The line between persuasion and propaganda is thin and easily crossed. Propaganda is the conscious effort of a language producer to shape public opinion towards a certain ideological position. You will probably be familiar with propaganda from the first and second world wars which persuaded people to fight fascism. However, propaganda can be used for all kinds of purposes: from the promotion of certain industries, to championing capitalism, to selling consumer products.
Propaganda can be dangerous when it is used on an uninformed public: people are easily persuaded because they do not have counter-arguments to the information they are being given. You may think you are immune to propaganda – but living in a digital age does not always make it easier to detect the techniques involved. It requires a conscious effort to be critical, work on your media literacy, and to stay alert for argumentative fallacies.
Propaganda is often associated with war, as during times of war countries and states crank up their output of propaganda, appealing to the patriotism of ordinary people in ensuring their support for costly war efforts and necessary human sacrifice. You can explore a huge range of war propaganda issues (including techniques such as exaggeration, distortion, subjectivity and fabrication) by visiting this site:
What many students (and people in day-to-day society) find harder to appreciate is that propaganda can be spread more covertly using a range of insidious techniques. Read a selection of the following articles (in particular don’t miss The Language of Propaganda) to find out more about the covert use of propaganda in persuasive texts:
- The Language of Propaganda (IB Textbook)
- Propaganda (extract from Planet Word)
- Propaganda: 7 Techniques (Handout)
- The Propaganda System (Article)
Class Activity: your country needs you
Look at these seven wartime propaganda posters. Can you match each famous propaganda technique with the poster that best demonstrates it?
Area of Exploration Conceptual Guiding Question
The word ‘diversity’ has a Latin root (diversitas) meaning ‘different’ and, when used to describe texts in the Lang and Lit course, can mean works from different countries, continents, time periods, genres of writing, written in different languages, and by different authors operating under different cultural conditions. This resource will help you learn to make connections in various ways between texts that are seemingly diverse (an important element of your skills for Paper 2). Moreover, a large part of this handout involves propaganda posters, and learning to read symbols and allusions in this text type will help you in your Paper 1 preparations as well.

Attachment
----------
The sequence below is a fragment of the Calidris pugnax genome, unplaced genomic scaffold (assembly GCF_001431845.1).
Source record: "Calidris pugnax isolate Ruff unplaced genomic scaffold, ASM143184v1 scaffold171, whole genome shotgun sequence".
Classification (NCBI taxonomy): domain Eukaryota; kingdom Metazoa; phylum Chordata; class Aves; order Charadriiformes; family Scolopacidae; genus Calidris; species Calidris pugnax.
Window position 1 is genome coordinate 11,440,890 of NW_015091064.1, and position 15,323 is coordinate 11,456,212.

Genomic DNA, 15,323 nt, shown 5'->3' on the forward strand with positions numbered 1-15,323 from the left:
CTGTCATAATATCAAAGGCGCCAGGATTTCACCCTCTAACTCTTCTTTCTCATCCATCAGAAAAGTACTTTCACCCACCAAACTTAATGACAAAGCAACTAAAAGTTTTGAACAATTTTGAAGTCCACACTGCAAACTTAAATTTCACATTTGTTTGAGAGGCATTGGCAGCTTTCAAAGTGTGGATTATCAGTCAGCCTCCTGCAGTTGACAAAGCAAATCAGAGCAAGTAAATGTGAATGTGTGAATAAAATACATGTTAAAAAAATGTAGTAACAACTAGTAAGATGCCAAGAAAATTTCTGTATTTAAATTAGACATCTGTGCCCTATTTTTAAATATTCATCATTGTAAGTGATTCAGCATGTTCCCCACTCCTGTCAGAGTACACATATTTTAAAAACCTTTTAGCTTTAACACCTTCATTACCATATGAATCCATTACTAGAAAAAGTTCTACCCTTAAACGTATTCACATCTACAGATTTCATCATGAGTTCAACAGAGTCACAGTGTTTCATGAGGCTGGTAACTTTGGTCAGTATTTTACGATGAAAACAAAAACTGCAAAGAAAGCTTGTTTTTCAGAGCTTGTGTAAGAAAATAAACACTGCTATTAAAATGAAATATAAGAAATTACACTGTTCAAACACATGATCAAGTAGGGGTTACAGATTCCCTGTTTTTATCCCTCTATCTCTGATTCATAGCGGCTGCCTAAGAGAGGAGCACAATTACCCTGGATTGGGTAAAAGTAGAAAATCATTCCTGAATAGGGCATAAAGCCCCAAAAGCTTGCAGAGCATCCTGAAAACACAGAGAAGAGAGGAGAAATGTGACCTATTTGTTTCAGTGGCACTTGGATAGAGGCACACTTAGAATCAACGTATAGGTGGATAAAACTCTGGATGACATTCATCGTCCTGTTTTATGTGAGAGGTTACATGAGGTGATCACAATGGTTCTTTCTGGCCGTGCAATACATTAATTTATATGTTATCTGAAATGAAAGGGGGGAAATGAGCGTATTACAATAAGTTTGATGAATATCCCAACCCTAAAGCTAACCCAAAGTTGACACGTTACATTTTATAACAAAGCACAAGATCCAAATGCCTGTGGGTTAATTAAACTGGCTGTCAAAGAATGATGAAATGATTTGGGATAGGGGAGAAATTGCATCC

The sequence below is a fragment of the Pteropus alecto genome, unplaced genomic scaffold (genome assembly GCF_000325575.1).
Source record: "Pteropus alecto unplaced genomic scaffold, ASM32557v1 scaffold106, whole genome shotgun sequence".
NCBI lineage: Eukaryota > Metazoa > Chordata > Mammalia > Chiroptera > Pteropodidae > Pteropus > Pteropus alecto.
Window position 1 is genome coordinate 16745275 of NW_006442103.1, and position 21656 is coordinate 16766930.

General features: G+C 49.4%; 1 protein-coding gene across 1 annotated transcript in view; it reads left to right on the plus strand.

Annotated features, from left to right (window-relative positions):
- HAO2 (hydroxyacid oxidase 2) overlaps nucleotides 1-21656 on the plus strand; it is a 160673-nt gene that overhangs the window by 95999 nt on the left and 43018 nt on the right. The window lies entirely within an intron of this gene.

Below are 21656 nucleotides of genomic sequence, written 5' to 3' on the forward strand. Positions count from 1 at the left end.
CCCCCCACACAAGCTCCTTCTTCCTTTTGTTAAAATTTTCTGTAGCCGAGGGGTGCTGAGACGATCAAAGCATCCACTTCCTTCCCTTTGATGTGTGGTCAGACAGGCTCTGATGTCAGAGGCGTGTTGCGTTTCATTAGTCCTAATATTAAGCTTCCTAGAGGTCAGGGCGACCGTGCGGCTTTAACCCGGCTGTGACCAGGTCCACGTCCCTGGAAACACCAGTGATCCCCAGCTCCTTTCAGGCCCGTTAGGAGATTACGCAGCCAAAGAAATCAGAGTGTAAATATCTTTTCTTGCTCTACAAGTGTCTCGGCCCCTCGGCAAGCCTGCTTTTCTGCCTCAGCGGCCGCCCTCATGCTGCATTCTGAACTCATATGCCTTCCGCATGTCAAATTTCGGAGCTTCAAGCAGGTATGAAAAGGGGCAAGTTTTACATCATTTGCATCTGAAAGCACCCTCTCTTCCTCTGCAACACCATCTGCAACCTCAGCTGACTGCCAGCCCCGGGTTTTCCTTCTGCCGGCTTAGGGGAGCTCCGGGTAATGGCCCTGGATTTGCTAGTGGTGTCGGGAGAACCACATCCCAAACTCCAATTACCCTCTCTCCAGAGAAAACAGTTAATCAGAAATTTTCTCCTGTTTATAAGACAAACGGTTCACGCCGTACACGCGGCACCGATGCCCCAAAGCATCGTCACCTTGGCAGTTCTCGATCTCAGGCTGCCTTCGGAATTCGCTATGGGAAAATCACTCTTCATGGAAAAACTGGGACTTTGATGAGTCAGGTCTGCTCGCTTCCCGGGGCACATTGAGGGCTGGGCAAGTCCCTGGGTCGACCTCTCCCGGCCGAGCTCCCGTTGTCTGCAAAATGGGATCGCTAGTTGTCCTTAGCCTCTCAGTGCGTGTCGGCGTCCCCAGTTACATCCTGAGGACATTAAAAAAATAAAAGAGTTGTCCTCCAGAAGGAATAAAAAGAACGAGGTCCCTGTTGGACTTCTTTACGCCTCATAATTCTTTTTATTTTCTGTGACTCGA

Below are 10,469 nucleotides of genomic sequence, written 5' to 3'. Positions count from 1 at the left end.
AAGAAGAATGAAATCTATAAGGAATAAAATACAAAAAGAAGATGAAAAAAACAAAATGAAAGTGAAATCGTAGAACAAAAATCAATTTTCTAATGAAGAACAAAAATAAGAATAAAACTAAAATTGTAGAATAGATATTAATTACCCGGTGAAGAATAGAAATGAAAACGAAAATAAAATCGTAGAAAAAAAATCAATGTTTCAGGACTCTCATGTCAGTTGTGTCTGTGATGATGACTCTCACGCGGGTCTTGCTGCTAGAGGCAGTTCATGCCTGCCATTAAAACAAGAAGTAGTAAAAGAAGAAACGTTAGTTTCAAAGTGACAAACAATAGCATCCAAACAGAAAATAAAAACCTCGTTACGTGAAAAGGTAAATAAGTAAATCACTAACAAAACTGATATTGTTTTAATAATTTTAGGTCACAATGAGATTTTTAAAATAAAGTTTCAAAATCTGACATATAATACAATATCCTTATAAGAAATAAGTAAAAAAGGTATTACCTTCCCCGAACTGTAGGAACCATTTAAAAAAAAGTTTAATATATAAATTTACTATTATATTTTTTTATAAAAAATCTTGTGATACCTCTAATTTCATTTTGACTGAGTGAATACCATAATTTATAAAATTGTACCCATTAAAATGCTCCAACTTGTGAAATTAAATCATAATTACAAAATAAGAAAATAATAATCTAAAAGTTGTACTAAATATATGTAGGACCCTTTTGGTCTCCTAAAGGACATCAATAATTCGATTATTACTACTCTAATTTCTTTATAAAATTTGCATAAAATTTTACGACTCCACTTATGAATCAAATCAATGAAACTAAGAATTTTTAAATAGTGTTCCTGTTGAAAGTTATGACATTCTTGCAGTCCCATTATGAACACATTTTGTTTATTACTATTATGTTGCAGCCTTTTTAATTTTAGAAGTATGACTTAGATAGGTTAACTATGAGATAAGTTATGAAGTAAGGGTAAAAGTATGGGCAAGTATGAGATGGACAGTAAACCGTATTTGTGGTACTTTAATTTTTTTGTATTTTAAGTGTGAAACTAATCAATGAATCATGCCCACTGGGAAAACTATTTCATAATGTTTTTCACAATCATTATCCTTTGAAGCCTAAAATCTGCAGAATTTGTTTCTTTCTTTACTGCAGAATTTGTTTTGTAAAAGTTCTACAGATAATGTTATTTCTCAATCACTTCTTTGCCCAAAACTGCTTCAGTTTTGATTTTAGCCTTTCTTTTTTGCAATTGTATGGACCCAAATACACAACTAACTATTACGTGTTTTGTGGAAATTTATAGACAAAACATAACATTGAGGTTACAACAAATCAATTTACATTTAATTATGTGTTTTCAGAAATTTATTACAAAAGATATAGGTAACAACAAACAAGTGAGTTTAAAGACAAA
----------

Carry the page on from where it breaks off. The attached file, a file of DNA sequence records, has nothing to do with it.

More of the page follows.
Learner Portfolio 1
Do you think use of propaganda is only confined to wartime, or do you recognise any of these techniques in ordinary or daily life? Do you think, for example, that propaganda and advertising overlap? In this context, why is it important and useful to study propaganda? Write your thoughts in a one-two page journal entry.
Learner Portfolio 2
Create a propaganda-style poster attracting students to join your school. While British and American WW1 propaganda posters are a common style of propaganda poster, you might like to research propaganda from other countries, or from your home country, and create something a little different. Present your design to your classmates, with an explanation of the techniques you adopted and your stylistic choices in designing this task.
Paper 1 Text Type Focus: recruitment posters and brochures
Practice exploring and analysing how modern recruitment campaigns use techniques borrowed from propaganda and persuasion with the sample texts and papers below. Use these practice texts to familiarise yourself with the different features of Recruitment Posters and add them to your Learner Portfolio; you will want to revise text types thoroughly before your Paper 1 exam. You can find more information – including text type features and sample Paper 1 analysis – by visiting 20/20. Read through one or two of the exemplars, then choose a new paper and have a go at writing your own Paper 1 analysis response: